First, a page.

Here is some solid biblical teaching on a topic that continues to divide evangelicalism, mostly because of ignorance, patriarchy and ‘holy’ misogyny.
April 19, 2017
Last night, Sarah Bessey (we’re fans!) began a conversation about the strange, sexist, abusive, and toxic things Christian women are told on a regular basis. We’ve been leaning into the conversation and doing our best to keep a record of the profound and heartbreaking stories women and male allies are sharing. We’ve collected some of the most powerful tweets so far in a list, and we’re inviting our audience to follow the ongoing conversation happening on Twitter under #ThingsOnlyChristianWomenHear.
If you have a relevant story or experience, please join the conversation yourself or share in the comments below.
1. “You can teach the women and children, you just can’t teach the men.” –Charlie Grantham
2. “You are an amazing leader! You’d make an excellent pastor’s wife someday!” –Sarah Bessey
3. “Women are too emotional to be leaders and pastors. It would never work.” –Jesse Harp Continue reading “Rachel Elizabeth Asproth – Things Christian Women Hear about Women”
Warning: This is only for people who have a sense of humour. Definitely NOT for fundamentalists and misogynists.
Here are ten solid reasons why NOT 🙂
10. A man’s place is in the army.
9. For men who have children, their duties might distract them from the responsibilities of being a parent.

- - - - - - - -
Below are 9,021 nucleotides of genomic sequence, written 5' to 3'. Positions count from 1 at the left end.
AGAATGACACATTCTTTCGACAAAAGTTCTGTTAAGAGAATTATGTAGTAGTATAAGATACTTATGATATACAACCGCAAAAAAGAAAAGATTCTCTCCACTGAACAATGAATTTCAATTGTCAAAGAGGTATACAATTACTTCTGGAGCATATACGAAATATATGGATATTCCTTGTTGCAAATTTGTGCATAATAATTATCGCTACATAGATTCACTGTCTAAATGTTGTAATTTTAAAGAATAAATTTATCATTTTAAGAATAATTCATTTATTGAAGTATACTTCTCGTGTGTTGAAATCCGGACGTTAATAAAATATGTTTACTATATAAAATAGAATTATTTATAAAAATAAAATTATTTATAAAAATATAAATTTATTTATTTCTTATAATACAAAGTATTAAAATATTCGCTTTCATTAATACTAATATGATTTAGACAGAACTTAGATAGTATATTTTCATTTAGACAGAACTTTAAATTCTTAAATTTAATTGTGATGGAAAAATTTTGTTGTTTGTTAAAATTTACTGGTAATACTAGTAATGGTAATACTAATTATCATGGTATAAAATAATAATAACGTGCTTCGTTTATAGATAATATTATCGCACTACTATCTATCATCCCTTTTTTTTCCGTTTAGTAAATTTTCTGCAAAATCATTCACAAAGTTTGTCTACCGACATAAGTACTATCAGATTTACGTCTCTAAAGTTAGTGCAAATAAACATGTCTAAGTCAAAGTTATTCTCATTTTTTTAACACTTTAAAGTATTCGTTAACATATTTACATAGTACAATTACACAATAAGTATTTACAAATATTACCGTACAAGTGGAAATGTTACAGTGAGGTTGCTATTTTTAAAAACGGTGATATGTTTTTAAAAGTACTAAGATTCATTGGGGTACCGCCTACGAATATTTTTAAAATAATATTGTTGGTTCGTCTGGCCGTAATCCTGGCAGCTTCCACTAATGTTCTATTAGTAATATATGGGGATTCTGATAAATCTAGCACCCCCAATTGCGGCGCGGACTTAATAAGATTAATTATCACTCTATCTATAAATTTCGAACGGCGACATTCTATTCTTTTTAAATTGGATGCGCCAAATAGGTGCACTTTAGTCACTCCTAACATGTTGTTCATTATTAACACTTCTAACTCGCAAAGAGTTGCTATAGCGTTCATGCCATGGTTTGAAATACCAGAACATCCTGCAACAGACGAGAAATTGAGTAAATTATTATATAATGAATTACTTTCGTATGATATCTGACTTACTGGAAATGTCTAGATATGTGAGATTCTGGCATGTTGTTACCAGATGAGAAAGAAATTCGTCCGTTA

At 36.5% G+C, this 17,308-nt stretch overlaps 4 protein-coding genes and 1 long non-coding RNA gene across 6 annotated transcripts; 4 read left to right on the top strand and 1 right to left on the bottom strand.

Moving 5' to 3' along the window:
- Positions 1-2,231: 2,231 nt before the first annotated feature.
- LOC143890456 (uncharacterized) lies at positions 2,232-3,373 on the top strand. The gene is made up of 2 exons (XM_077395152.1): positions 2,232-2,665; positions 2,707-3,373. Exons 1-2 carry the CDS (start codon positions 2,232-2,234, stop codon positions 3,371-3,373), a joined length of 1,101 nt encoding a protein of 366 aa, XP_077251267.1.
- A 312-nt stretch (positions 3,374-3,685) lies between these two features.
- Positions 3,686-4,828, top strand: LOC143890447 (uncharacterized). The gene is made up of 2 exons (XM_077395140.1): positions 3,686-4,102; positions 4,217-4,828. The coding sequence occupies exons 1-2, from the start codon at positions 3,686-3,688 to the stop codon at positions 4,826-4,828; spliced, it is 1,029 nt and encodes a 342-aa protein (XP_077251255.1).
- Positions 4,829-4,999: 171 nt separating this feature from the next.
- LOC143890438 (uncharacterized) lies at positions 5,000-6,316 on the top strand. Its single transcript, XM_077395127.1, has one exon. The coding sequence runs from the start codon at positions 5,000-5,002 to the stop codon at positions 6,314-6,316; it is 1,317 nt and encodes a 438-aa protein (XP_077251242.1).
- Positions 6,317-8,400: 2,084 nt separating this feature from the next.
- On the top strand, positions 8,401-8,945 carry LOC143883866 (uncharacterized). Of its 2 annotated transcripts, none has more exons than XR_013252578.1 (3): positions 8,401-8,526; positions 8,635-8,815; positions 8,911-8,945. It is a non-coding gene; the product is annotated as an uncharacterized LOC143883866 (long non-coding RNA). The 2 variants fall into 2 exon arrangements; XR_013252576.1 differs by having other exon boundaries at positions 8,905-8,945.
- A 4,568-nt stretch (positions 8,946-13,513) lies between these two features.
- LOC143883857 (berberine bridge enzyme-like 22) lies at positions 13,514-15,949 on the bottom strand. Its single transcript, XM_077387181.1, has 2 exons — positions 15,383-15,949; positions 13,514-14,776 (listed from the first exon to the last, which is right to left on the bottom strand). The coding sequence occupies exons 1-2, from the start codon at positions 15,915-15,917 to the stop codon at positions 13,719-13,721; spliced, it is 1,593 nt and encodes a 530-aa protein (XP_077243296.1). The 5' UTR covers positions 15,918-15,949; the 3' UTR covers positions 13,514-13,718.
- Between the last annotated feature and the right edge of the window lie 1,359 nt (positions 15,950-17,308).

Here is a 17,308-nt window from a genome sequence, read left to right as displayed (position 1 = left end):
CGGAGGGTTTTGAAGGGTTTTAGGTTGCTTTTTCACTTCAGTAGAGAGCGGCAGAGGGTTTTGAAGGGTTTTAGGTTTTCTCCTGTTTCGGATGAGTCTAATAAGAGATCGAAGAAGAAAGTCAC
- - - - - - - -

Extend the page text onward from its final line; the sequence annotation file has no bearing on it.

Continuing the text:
8. Their physical build indicates that men are more suited to tasks such as chopping down trees and wrestling mountain lions. It would be “unnatural” for them to do other forms of work.
7. Man was created before woman. It is therefore obvious that man was a prototype. Thus, they represent an experiment, rather than the crowning achievment of creation. Continue reading “Dr. David M. Scholer – 10 Reasons Why Men Should Not Be Ordained For Ministry :-)”
Note: This text was published on Scot McKnight’s blog on Patheos. I personally did not have the special experience Frye describes here. My ‘conversion’ away from the hierarchical view of gender roles came progressively, mostly because of a hermeneutical shift in my thinking. The greatest obstacle for me was the lack of historical precedents of ordained leadership in the Bible – then I found lady Junia, the Apostle, and the lack of historical precedents in church history – then I realised how history is manipulated by power and misogyny, especially after Augustine. So, I changed. Because of my Marxist past I do not feel comfortable with calling my new position ‘egalitarian’, although I can accept it, if by it we mean equal dignity, and I also believe that ‘complementarity’ is a pretty good way of describing gender roles, if tehse are not rigidly defined and if hierarchy and patriarchy is excluded. It’s complicated, I know. But it is supposed to be so. 🙂